AUTOMATIC SPELL CHECK AND CLASSIC LITERATURE MODE By John Watts

Thank God for computers.  Yeah I know I complain about their glitches and whine about their maddening proclivity to change too fast, but where would I really be without them?

I would be a whiner anyway of course; just as I am now, but a much less empowered whiner.

Computers after all, have allowed me to carry on this charade of being an actual writer and almost believe it on a very good night of typing.

In the old days of college I had to pay someone to type it or just come home for the weekend and appeal to the generosity of my Mom.

Then new automatic features with electronic memory started cropping up in the early 80s.  My confidence grew.

I left the shallow area of the shoreline and ventured my boat out into deeper waters and deeper thoughts.

And soon enough, these same pioneering typewriters, brought about their own deaths and were trampled underfoot by a much more virulent revolution in bringing about the information age as we know it now.

Now we have so many features that allow us to be our own ONE MAN resource library without ever having to consult an expert.

Answers are right at our finger tips and safety nets like spell check means we only have to be in the ballpark for spelling a word correctly.  We can even change our language and send a letter out to someone in Portuguese.

Now fast forward a bit longer on the evolution scale and soon we can click the scroll down bar and select Shakespeare, or TS Elliot, or Jefferson or Lincoln for our WRITING GUISE, and wallah!  The ordinary, thick headed verse and sentence syntax that we have been using to express ourselves will be dressed up and made more distinguished by the use of a simple menu of writer choices.

We can suddenly be the recognized geniuses of simplicity we knew we could be or the masters of ornate, flourishing sentences that wind back and forth like kite tails and leave everyone breathless.

We are still in the driver’s seat.  It’s still our thoughts.  Only now we are orchestrating where and when we want to put in the CLASSIC WRITERS feature—and sound SO much better in the execution without being saddled by ordinary hangups.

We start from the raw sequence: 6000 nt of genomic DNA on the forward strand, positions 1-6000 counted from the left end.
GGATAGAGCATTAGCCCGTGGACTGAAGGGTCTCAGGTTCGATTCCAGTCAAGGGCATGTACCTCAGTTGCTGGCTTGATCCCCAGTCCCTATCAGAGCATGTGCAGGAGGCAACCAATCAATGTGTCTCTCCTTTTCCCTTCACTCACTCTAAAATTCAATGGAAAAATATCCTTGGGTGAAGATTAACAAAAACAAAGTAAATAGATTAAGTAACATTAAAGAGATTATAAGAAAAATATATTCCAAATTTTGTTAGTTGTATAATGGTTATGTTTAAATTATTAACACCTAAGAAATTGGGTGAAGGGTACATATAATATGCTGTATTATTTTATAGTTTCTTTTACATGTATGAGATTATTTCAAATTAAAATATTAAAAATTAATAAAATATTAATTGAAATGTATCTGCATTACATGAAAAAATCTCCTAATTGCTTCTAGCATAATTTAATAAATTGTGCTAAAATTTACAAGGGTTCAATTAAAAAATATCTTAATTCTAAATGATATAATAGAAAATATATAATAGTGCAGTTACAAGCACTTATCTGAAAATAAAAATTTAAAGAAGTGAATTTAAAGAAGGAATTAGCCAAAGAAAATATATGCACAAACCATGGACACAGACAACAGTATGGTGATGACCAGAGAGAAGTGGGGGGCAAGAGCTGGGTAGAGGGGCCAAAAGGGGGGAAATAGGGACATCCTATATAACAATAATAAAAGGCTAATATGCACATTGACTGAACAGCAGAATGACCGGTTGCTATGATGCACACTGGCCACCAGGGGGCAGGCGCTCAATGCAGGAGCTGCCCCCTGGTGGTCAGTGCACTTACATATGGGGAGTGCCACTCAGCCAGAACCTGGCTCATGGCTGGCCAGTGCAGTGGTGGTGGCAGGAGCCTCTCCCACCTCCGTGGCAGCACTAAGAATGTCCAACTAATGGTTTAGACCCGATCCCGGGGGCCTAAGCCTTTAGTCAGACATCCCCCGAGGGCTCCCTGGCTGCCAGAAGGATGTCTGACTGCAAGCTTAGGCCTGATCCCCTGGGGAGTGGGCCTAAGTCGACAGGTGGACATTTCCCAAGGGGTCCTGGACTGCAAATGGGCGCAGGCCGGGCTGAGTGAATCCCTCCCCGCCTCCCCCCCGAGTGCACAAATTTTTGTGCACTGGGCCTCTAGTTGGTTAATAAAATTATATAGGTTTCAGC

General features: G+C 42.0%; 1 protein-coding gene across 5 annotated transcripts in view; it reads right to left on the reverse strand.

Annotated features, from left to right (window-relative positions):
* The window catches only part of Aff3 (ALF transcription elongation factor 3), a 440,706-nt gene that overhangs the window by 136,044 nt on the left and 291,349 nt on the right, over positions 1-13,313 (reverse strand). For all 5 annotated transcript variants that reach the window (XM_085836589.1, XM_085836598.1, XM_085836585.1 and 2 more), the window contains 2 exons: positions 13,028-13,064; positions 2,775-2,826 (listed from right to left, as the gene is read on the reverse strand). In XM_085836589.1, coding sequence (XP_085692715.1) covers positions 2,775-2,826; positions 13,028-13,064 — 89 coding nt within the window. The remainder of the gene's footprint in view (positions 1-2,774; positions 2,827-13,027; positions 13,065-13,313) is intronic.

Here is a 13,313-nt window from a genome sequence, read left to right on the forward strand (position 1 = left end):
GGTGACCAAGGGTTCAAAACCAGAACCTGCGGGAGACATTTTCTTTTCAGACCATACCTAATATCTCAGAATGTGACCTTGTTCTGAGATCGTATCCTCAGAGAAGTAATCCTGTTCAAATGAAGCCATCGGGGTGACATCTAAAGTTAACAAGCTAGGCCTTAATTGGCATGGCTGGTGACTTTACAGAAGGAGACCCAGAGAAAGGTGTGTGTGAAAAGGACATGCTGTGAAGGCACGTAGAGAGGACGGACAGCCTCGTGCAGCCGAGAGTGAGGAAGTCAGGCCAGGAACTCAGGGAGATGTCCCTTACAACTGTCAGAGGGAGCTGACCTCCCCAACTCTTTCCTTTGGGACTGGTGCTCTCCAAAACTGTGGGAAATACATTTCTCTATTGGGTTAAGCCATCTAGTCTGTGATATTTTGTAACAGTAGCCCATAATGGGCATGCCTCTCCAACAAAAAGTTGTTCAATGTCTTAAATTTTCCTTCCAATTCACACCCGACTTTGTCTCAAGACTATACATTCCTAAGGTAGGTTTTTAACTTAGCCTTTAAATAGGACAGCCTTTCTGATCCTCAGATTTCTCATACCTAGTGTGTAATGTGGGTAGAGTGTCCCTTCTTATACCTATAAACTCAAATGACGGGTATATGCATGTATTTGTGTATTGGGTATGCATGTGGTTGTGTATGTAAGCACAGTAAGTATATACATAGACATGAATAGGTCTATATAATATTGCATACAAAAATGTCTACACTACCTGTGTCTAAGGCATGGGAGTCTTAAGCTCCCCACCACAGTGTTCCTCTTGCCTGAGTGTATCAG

Imagine what our writing will look like now?  We can synthetically be whoever we want, just like a plastic surgery alteration or some sci-fi breakthrough with artistic droids, and in the process be credited with being better writers than we were even back in the WIKOPEDIA days where we lifted the majority of our texts previously with impunity!

And it doesn’t have to be obviously nicked and stolen and using our own words here and there to avoid a lawsuit like starting off with “It was almost the best of times.  It was almost the worst of times.”  The computer is giving us the FEEL and style of the masters not the verbatim words.  It’s like having Charles Dickens and Robert Frost sitting next to you for editing suggestions.  It’s like being in a simulated band in which you can alter the sound of your voice and automatically sprinkle in whatever influences you -want into your music—“Google please make these guitar chords sound like half Beatles and half Van Morrison please.”

And there is no more guilt anymore.  All of us are too complicit and lost in this modern age morass to ever feel anything approaching genuine pride or guilt.  I will now close with the immortal sitcom character George Costanza said in Seinfeld who said:  “Remember It’s not a lie if we believe it.”

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About John Watts

I like to write transcendental community based essays and stories along with photo journalism pieces.
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